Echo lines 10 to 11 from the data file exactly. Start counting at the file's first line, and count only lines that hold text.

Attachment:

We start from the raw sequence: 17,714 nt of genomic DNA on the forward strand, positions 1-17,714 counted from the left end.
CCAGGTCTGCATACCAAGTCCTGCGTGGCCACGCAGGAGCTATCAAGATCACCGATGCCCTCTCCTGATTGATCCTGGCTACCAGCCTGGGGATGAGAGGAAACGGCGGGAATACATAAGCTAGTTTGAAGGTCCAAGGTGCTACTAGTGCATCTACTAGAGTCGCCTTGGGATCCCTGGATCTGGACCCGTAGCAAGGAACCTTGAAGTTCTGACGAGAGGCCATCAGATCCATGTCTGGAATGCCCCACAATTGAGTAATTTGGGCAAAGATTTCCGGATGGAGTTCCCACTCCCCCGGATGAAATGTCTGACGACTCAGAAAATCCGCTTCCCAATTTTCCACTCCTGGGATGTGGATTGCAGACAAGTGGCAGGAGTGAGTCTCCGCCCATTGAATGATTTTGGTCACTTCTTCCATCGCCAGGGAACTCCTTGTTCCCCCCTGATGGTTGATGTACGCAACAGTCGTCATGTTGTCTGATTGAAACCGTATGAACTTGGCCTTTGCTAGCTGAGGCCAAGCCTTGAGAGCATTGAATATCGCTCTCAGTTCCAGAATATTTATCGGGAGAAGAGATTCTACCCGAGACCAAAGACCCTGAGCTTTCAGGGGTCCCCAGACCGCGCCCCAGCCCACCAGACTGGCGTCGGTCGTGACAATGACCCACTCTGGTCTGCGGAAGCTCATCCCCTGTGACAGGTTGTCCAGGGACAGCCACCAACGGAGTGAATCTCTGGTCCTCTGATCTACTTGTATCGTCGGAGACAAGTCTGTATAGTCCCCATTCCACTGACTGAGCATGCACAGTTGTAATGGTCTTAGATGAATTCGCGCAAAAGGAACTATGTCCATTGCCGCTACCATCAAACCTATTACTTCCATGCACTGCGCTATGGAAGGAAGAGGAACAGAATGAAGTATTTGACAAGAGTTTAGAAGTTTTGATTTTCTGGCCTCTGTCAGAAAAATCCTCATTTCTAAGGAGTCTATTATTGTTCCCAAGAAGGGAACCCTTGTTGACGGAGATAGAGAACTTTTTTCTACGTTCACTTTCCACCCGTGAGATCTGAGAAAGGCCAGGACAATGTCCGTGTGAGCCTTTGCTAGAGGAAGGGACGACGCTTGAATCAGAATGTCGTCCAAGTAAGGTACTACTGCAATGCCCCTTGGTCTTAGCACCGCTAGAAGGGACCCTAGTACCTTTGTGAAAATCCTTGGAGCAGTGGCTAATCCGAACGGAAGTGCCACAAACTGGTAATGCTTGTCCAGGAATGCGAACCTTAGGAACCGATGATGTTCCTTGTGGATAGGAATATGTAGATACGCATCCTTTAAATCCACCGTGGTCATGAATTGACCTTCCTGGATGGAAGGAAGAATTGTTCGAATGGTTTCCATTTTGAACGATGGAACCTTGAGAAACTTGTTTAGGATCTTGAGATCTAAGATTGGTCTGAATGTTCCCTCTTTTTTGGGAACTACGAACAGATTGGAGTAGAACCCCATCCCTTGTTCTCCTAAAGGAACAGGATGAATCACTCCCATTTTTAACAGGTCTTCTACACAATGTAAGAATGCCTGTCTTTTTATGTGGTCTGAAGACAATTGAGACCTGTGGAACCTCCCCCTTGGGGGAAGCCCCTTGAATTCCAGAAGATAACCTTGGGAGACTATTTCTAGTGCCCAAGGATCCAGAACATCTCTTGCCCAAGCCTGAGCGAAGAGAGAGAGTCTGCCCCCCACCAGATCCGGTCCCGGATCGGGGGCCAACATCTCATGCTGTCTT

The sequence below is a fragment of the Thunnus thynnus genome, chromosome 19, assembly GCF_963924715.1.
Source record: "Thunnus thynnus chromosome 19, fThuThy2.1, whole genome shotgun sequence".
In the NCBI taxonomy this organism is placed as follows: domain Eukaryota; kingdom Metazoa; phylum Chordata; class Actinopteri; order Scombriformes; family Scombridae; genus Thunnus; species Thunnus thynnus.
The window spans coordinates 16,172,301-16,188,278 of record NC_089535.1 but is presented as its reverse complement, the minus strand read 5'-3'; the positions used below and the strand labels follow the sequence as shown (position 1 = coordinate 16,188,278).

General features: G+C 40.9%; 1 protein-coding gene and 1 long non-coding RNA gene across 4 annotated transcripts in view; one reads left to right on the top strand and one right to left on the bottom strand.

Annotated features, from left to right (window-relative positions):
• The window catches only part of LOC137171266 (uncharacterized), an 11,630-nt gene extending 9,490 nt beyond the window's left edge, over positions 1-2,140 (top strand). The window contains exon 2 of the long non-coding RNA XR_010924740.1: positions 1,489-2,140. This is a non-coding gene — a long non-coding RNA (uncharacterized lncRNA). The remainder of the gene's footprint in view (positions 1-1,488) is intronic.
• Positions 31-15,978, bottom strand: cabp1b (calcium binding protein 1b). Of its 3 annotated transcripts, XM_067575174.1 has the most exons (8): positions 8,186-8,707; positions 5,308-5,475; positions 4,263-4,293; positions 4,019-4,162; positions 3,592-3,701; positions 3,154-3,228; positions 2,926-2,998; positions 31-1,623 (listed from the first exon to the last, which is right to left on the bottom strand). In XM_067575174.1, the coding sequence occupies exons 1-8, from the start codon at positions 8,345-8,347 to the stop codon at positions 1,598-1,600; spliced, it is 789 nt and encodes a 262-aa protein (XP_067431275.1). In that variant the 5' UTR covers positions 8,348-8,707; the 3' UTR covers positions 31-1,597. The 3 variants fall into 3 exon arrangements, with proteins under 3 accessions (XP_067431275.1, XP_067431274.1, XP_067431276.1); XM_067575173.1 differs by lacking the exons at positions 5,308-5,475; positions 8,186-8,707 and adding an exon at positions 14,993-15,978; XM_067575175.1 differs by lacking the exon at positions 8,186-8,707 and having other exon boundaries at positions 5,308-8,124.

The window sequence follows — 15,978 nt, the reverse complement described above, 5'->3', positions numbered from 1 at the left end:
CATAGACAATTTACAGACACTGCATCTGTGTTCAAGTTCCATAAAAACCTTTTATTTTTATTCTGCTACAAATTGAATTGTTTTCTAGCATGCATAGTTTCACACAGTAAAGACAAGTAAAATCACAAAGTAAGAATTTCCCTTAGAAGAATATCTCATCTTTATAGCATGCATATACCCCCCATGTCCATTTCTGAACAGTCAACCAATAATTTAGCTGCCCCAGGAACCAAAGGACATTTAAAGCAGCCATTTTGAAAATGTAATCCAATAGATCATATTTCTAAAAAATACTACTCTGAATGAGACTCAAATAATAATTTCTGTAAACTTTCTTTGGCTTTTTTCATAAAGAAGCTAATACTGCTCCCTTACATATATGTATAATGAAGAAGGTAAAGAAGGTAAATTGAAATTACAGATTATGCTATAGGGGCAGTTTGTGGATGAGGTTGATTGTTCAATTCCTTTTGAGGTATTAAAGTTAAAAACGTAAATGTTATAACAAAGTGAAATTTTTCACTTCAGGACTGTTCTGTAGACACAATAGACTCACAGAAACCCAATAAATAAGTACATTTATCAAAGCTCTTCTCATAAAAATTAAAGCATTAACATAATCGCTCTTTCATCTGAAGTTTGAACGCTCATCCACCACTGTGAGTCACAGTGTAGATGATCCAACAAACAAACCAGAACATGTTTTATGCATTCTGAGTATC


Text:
• Positions 31-15,978, bottom strand: cabp1b (calcium binding protein 1b). Of its 3 annotated transcripts, XM_067575174.1 has the most exons (8): positions 8,186-8,707; positions 5,308-5,475; positions 4,263-4,293; positions 4,019-4,162; positions 3,592-3,701; positions 3,154-3,228; positions 2,926-2,998; positions 31-1,623 (listed from the first exon to the last, which is right to left on the bottom strand). In XM_067575174.1, the coding sequence occupies exons 1-8, from the start codon at positions 8,345-8,347 to the stop codon at positions 1,598-1,600; spliced, it is 789 nt and encodes a 262-aa protein (XP_067431275.1). In that variant the 5' UTR covers positions 8,348-8,707; the 3' UTR covers positions 31-1,597. The 3 variants fall into 3 exon arrangements, with proteins under 3 accessions (XP_067431275.1, XP_067431274.1, XP_067431276.1); XM_067575173.1 differs by lacking the exons at positions 5,308-5,475; positions 8,186-8,707 and adding an exon at positions 14,993-15,978; XM_067575175.1 differs by lacking the exon at positions 8,186-8,707 and having other exon boundaries at positions 5,308-8,124.

The window sequence follows — 15,978 nt, the reverse complement described above, 5'->3', positions numbered from 1 at the left end: